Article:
Eggs are people, too

The North Dakota House passed a bill "very simply defining when life begins." Very simply, indeed.

By Kate Harding

Published February 19, 2009 3:16PM (EST)

If a bill that passed the North Dakota House on Tuesday also makes it through the Senate, the state's population is about to expand substantially overnight. According to that bill, "any organism with the genome of homo sapiens" should be considered a person deserving of Constitutional protection. Translation: Fertilized eggs are people, too.

Rep. Dan Ruby, sponsor of the measure, says, "This is very simply defining when life begins, and giving that life some protections under our Constitution -- the right to life, liberty and the pursuit of happiness." Well, he's right that it's a very simple definition of when life begins. Unfortunately, the question is tremendously complicated, no matter how forcefully you insist that it isn't.

Over a year ago, Jill at Feministe offered 12 excellent questions for pro-lifers who believe life begins at conception, and I'd really love to hear the representatives who voted for this bill answer them all. Or even just a few of them. Such as, shouldn't miscarriages be investigated like any other deaths, then? ("And if we find a fertilized egg, should the police be called? I mean, if you find a baby in a dumpster, you call the police. If you find a used tampon in the trash, should you do the same thing?") Should the state step in if a pregnant woman does something known to be potentially damaging to the full legal person in her womb -- like, say, drink coffee or eat cold cuts? What do we do with all those fertilized eggs sitting around IVF clinics? "Is it morally acceptable to leave those egg-people in a freezer for their whole lives, or should we compel some people to carry them to term?" 

As always, the most important and most rarely answered question is: If abortion is murder of a full human being, how much time should women do for it? Regular old murder is illegal everywhere, but people still do it, and we prosecute them. So how's that going to go when a woman goes to a different state for an abortion and gets caught? Should she get at least the minimum sentence for murder? If she and her partner decided together that they couldn't have a baby, should he be arrested for conspiracy? Between that and all the miscarriages that could now be classed as negiligent homicides, I sure hope North Dakota has the budget to build more prisons. Or that the state Senate sensibly shoots this bill down. You know, either way.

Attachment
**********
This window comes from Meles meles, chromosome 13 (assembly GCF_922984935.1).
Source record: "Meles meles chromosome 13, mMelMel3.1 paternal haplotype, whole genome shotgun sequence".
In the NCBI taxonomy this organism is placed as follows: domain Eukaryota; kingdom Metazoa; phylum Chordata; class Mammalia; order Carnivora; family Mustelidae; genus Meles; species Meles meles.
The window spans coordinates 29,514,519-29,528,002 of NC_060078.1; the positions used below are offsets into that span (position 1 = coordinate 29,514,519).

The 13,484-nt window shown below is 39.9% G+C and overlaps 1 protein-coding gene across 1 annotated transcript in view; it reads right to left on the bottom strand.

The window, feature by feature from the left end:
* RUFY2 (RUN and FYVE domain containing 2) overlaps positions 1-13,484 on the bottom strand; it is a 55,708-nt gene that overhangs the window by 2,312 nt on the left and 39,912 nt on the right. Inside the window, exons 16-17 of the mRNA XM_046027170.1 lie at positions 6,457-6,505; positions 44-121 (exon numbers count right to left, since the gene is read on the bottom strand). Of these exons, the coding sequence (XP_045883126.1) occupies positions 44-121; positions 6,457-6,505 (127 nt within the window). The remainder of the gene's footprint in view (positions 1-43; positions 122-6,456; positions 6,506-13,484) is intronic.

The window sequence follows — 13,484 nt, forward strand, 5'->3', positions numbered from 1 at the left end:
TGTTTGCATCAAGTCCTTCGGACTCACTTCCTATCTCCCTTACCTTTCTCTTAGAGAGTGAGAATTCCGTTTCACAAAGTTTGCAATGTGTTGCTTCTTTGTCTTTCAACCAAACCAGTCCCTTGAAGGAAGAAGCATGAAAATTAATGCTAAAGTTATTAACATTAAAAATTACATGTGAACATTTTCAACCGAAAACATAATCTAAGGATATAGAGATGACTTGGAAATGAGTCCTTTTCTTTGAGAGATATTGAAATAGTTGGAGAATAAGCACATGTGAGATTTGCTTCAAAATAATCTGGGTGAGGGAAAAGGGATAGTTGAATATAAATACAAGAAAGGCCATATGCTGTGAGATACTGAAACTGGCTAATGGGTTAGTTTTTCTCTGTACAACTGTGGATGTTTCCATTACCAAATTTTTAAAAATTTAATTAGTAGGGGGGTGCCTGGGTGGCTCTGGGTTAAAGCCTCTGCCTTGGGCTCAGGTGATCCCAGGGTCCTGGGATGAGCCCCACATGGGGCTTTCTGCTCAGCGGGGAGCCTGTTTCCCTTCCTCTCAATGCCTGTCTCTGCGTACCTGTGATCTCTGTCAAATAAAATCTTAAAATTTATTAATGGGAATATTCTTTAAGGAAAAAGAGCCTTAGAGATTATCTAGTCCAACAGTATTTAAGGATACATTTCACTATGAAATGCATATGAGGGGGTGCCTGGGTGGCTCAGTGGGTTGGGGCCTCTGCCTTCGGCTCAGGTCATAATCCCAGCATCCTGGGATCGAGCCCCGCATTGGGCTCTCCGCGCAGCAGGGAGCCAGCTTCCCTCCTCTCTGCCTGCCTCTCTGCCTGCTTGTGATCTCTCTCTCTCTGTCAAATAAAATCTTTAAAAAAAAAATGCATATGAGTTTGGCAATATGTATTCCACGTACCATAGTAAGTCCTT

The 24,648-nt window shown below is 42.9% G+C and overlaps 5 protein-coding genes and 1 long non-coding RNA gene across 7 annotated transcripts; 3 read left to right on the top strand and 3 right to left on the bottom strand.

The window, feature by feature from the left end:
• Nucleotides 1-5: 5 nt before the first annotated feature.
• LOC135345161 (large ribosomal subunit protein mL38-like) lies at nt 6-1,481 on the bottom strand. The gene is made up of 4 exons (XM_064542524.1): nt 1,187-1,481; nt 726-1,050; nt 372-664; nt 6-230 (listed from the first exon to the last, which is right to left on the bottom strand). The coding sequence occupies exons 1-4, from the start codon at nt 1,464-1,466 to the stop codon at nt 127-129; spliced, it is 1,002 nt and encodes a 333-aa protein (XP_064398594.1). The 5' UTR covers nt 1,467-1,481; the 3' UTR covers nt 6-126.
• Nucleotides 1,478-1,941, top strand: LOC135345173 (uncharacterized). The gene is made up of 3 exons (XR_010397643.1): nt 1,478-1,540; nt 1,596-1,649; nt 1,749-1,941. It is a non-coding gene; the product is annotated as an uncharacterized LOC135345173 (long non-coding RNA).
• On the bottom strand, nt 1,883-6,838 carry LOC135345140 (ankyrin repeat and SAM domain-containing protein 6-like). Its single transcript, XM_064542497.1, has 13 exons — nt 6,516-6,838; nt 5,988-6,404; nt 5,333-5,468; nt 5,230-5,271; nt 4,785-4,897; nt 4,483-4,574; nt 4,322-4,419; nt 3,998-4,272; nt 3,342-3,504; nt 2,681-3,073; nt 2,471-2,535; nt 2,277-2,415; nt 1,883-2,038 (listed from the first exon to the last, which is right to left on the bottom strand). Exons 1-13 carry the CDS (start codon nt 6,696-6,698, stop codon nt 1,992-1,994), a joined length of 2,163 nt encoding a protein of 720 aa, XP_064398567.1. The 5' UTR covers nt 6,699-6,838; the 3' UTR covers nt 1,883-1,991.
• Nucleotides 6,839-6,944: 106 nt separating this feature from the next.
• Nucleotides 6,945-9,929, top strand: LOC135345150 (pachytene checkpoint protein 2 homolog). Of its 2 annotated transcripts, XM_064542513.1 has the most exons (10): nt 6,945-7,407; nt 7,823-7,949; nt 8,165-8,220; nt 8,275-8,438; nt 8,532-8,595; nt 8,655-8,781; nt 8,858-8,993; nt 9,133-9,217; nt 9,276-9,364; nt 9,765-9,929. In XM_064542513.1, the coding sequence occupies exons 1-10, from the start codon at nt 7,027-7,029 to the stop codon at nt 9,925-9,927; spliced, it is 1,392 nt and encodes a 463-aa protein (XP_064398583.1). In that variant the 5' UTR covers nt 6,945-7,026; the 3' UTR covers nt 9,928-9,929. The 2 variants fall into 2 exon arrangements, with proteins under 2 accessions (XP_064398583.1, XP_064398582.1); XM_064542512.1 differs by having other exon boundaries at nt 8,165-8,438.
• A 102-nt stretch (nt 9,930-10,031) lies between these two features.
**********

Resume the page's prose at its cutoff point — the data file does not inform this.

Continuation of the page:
Kate Harding

Kate Harding is the author of Asking For It: The Alarming Rise of Rape Culture--and What We Can Do About It, available from Da Capo Press in August 2015. Previously, she collaborated with Anna Holmes, Amanda Hess, and a cast of thousands on The Book of Jezebel, and with Marianne Kirby on Lessons from the Fat-o-Sphere. You might also remember her as the founding editor of Shapely Prose (2007-2010). Kate's essays have appeared in the anthologies Madonna & Me, Yes Means Yes, Feed Me, and Airmail: Women of Letters. She holds an M.F.A. in fiction from Vermont College of Fine Arts and a B.A. in English from University of Toronto, and is currently at work on a Ph.D. in creative writing from Bath Spa University

MORE FROM Kate Harding

Related Topics ------------------------------------------

Broadsheet Health Love And Sex